The Cost of Repairing a Newer High-tech Car will Surprise


The new vehicles are very safe as they can warn you if you leave your lane, automatically slow down, and assist in preventing crashes. If you have to replace one headlight on a newer car you may be in for a surprise as they are also more high-tech than ever.

Brampton, Ont. woman Nicole Bouwmeester, who owns a 2017 Subaru Impreza Sport, recently noticed a headlight was out. The woman was surprised when she learned that it could not be repaired and would have to be replaced at a cost of about $2,000. Bouwmeester said they simply had to take the part and throw it out and put a new one in. They were also shocked to know it was going to cost $2,000 just because a lightbulb burned out on the headlight of a car.

These new headlights have steering response technology with motors and sensors that assist the headlight beam in following the road as one drive. Besides, Monica Rok of Mississauga owns a 2017 Mercedes E400. She lets the car and must return it next month. She learned that both headlights had small cracks when an inspection was done and required to be replaced at $3,500 each. Rok said they had quoted her more than $3,500 per headlight to replace them because they are considered to be all in one unit.

She was told the car dates exceeded the warranty period and she had to pay to replace them although she thought it was a manufacturing defect. Rok said it would cost her more than 7,000 dollars for the luxury to replace something that was their issue. The manufacturer told Bouwmeester that her car warrant had expired so she had to pay to replace the headlight. She said as cars get fancier repairs to need to be affordable for the general public.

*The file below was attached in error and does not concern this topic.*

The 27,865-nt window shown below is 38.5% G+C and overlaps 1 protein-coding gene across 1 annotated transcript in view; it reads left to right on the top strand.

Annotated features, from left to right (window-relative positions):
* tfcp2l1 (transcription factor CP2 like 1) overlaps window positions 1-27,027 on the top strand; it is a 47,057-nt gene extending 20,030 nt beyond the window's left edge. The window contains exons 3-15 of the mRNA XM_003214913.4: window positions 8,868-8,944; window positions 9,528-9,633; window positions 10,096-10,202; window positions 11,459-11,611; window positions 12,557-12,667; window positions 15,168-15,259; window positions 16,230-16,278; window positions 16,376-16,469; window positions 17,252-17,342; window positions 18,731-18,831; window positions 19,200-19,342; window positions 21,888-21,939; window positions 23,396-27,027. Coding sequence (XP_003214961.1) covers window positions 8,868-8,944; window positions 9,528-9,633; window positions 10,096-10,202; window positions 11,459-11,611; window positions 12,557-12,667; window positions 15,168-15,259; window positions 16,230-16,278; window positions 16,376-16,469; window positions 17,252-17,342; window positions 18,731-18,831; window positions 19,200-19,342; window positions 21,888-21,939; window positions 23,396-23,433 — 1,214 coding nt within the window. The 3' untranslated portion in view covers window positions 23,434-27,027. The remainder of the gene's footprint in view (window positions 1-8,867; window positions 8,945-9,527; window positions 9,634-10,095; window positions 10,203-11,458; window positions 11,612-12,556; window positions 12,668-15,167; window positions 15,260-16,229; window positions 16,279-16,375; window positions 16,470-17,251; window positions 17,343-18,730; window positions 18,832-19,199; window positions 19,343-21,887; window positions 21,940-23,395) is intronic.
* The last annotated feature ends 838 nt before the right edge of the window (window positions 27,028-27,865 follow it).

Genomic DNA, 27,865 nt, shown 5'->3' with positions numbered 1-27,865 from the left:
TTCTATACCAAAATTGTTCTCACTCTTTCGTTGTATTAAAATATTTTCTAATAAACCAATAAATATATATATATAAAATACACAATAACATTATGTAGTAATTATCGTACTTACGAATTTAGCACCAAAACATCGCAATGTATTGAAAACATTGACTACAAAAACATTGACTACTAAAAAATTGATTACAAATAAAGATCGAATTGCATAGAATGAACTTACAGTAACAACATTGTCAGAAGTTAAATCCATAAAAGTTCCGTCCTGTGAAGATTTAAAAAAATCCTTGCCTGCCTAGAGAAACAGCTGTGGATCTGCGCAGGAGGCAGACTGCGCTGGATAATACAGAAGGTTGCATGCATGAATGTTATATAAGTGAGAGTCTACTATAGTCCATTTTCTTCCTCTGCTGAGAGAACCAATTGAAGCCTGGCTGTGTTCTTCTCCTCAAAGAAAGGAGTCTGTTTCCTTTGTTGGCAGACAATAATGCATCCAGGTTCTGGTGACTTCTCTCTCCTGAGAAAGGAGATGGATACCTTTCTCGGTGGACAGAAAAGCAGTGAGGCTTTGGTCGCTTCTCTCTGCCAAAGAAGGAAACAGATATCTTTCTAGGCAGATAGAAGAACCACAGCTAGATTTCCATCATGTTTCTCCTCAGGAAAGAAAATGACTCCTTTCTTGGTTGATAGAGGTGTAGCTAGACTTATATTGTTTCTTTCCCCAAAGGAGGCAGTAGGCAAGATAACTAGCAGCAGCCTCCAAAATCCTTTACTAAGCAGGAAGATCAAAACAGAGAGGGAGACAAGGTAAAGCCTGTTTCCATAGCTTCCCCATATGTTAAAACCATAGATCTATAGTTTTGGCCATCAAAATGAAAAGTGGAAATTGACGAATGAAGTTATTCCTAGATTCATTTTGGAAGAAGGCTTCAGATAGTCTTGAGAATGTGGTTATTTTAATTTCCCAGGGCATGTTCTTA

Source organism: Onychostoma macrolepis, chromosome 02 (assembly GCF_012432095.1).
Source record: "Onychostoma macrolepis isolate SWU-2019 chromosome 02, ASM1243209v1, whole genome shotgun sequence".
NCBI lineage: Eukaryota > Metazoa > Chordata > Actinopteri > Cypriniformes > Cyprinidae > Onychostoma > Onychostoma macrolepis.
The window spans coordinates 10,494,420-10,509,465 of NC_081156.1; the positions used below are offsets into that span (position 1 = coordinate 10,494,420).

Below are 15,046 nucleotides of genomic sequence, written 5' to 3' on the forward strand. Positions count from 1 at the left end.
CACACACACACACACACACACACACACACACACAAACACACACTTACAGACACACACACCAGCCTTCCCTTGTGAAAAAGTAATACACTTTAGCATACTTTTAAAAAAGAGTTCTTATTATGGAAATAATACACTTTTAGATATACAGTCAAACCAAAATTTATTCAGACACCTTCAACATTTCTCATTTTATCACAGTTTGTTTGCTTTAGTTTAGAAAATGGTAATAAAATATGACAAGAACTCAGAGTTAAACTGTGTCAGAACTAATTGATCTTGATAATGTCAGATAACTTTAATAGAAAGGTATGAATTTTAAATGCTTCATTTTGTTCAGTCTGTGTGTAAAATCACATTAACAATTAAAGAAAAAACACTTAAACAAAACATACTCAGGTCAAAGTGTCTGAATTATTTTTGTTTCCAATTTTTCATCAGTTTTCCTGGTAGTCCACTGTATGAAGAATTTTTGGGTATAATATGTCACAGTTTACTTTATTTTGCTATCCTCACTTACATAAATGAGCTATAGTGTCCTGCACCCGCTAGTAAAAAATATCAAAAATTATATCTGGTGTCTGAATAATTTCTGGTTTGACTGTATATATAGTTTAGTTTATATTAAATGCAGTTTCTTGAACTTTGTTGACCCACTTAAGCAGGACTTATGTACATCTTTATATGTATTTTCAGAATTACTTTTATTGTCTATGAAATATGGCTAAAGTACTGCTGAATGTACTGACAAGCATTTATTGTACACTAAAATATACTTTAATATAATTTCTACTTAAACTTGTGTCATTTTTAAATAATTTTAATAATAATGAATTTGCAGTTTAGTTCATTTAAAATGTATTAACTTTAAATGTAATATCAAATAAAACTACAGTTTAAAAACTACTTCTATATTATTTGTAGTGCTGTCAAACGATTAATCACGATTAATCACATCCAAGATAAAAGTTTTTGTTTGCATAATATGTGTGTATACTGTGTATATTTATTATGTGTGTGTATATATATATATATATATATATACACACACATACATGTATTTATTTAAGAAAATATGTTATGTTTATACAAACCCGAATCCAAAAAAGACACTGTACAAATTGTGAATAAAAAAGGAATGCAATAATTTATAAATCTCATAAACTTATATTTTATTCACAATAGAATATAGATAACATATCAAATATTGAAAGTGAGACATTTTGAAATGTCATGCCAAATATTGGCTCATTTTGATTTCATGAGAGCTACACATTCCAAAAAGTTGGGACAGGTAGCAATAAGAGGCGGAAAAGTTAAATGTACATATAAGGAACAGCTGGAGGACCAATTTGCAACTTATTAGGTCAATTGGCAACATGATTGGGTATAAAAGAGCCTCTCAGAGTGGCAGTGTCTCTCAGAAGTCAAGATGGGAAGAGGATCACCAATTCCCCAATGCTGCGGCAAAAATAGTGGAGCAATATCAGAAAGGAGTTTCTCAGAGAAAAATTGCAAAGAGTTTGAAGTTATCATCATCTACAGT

However, Subaru Canada announced that they frequently assess and monitor their parts pricing to remain competitive in the market place and keep the cost of ownership as low as they can. This specific LED headlight assembly (not just a bulb) has steering response technology, which comprises of motors, sensors and connected to move the headlight beam based on steering direction. They said that though no history on this vehicle, these lights are designed to last a long time, and they do not know why the headlight failed. They noted that they would be more than happy to investigate more with this customer to see if they can help.

Though Mercedes Canada has agreed to review Rok’s situation and have a technician check the headlights again, they stated that they had no comment on the topic. These sensors in mirrors, emergency braking, and collision warning systems are all making cars more expensive to repair.


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